After decades of providing $billions in assistance to Haiti, and faced with a fresh catastrophe, the United States has rushed in to help. But the results promise to be no better than past efforts - which have been disastrous for our small neighbor.


The Stanton Peele Addiction Website, January 19, 2010. This blog post also appeared on Stanton's Addiction in Society blog at

Haiti and the United States - The Limits of Feel-Good Assistance

Although Americans are to be congratulated - and congratulate themselves - on their response to the havoc and crisis in Haiti, the Haitian catastrophe is beyond repair - and American intervention may be exacerbating it.

I watched as Keith Olbermann interviewed a correspondent "on the ground" - as they say, and say, and say. The correspondent described visiting a village 15 miles outside the devastated capital, Port-au-Prince. It has received no aid whatsoever. As he told of watching people digging out with their own hands and shovels, he praised the self-efficacy of these residents. But he failed to draw the obvious conclusion - that their self-reliance contrasted with the dependence, impotence, and self-destructiveness of the Port-au-Prince culture.

A woman accompanying Penn. Governor Ed Rendell's mercy mission spoke at a press conference after bringing 53 orphans to the United States, "We've run into roadblocks at every turn - we've been accused of kidnapping and worse." Who accused them? Why? Do Haitians perhaps resent us importing their children?

And still, we pour $millions into the country. Seemingly every show business luminary has donated $tens of thousands of their personal wealth - some (like Sandra Bullock and Angelina Jolie and Brad Pitt) as much as a million dollars.

New York Times columnist David Brooks has presented the most devastating analysis of this situation: "This is not a natural disaster story. This is a poverty story." Beyond this, Brooks notes that Haitians were already receiving massive amounts of aid - to no avail - even though its national population is roughly the same as New York city's. "More than 10,000 organizations perform missions of this sort in Haiti. By some estimates, Haiti has more nongovernmental organizations per capita than any other place on earth." (Quite a few of these people have also died, rest their souls.)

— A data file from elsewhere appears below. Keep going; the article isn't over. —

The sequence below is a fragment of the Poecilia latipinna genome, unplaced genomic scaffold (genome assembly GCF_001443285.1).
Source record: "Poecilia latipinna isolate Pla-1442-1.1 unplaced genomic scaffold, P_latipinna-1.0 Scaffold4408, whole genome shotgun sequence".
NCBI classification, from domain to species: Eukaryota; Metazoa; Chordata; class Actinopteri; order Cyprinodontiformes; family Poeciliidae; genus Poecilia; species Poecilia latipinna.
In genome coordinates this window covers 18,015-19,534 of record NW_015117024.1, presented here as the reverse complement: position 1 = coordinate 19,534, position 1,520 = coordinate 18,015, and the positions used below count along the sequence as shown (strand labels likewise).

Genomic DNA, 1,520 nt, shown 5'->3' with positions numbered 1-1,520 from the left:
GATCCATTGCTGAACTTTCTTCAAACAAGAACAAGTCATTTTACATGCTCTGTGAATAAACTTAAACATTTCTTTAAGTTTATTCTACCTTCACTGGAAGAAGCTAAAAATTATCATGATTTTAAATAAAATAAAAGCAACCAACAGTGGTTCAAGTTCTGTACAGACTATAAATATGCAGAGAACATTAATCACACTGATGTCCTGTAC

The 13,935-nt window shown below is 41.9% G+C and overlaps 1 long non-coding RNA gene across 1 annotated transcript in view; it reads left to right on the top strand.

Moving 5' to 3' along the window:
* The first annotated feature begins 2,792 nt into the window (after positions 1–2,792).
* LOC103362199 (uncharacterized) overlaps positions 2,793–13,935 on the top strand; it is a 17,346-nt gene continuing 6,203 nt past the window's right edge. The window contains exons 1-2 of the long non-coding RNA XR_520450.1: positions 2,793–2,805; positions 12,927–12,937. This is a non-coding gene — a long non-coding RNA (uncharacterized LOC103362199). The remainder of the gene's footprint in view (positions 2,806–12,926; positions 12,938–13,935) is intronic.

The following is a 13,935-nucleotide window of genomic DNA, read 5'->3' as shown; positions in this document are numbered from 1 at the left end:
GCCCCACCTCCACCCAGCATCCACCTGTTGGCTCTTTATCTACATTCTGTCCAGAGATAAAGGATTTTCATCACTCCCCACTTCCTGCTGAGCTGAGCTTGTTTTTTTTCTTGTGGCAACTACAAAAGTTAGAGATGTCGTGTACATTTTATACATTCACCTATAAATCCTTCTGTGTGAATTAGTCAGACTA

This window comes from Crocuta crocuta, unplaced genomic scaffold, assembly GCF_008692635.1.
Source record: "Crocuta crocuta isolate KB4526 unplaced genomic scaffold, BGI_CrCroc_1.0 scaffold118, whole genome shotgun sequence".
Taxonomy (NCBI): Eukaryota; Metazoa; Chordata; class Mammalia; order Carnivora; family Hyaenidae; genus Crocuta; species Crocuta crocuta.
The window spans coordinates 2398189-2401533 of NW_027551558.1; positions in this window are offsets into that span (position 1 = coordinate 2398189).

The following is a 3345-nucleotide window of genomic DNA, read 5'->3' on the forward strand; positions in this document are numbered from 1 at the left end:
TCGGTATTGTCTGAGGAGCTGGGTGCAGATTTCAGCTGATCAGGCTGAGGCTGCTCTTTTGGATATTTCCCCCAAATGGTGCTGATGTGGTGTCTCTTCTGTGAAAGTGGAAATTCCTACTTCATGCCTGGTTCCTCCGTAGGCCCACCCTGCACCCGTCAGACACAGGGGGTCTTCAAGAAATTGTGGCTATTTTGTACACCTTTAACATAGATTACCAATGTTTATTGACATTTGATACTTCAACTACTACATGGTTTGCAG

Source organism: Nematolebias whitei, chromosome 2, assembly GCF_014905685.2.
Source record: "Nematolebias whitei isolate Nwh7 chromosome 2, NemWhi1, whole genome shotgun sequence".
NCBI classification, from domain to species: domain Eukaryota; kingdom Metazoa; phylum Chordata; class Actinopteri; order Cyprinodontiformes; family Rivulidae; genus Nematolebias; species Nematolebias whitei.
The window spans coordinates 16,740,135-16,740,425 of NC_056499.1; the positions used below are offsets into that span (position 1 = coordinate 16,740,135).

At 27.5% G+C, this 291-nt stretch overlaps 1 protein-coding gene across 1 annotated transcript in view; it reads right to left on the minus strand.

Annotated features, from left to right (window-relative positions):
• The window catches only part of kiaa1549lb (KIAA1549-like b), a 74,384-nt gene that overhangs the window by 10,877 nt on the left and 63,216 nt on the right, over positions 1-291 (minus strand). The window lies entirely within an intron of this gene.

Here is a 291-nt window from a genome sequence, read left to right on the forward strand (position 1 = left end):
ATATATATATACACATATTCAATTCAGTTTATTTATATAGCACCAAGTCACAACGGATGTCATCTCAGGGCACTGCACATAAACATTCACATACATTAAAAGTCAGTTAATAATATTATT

Here's the hard part to take, from Brooks:

"Why is Haiti so poor? Well, it has a history of oppression, slavery and colonialism. But so does Barbados, and Barbados is doing pretty well. Haiti has endured ruthless dictators, corruption and foreign invasions. But so has the Dominican Republic, and the D.R. is in much better shape. Haiti and the Dominican Republic share the same island and the same basic environment, yet the border between the two societies offers one of the starkest contrasts on earth - with trees and progress on one side, and deforestation and poverty and early death on the other."

Into this mix, we attempt to inject $millions - ultimately $billions - of public and private aid. But the results are perplexing to us - the more effort we make, the worse things seem to get. Compare these headlines from a single edition of the New York Times (Jan. 18):

A Deluge of Donations via Text Messages

Aid Arrives but Few Are Lucky to Get It

As Haitians Flee, the Dead Go Uncounted

Defiant Vow to Rebuild Amid Ruins and Bodies

Rebuild what? Haiti is the most impoverished nation in the Western hemisphere.

Meanwhile, the continuing death and destruction is beyond American comprehension - and tolerance - which will lead us to soon avert our glances.

Already 200,000 Haitians are reported to have died. But an obviously-stricken NBC medical editor Nancy Snyderman described the situation "on the ground": "A week after the earthquake, I thought the crisis would have passed from a medical standpoint. But when I arrived, I found the medical crisis was just heating up. People are only now making their way to medical facilities (which took many days to establish).

"They arrive with broken bones and wounds. And the message is ‘amputate or die.' If you come in alone, you'll die - there is no aftercare - that can only be provided by a loved one or family member. The children that show up here alone will in all likelihood soon die." The naïve stateside interviewer asks about prostheses for the amputees. Snyderman seemed stunned by the question - there are no prostheses - nor time, expertise, and space to fit them.

Our relationship with Haiti - about 750 miles from the Florida coast - has not worked for that country. And we seemingly are incapable of providing the help to reverse this - no matter how many occasional survivors rescue teams are able to pull out of the rubble a week after the catastrophe (rescues that stir all of us), and no matter how many hundreds - thousands - of orphans we adopt and move to the United States.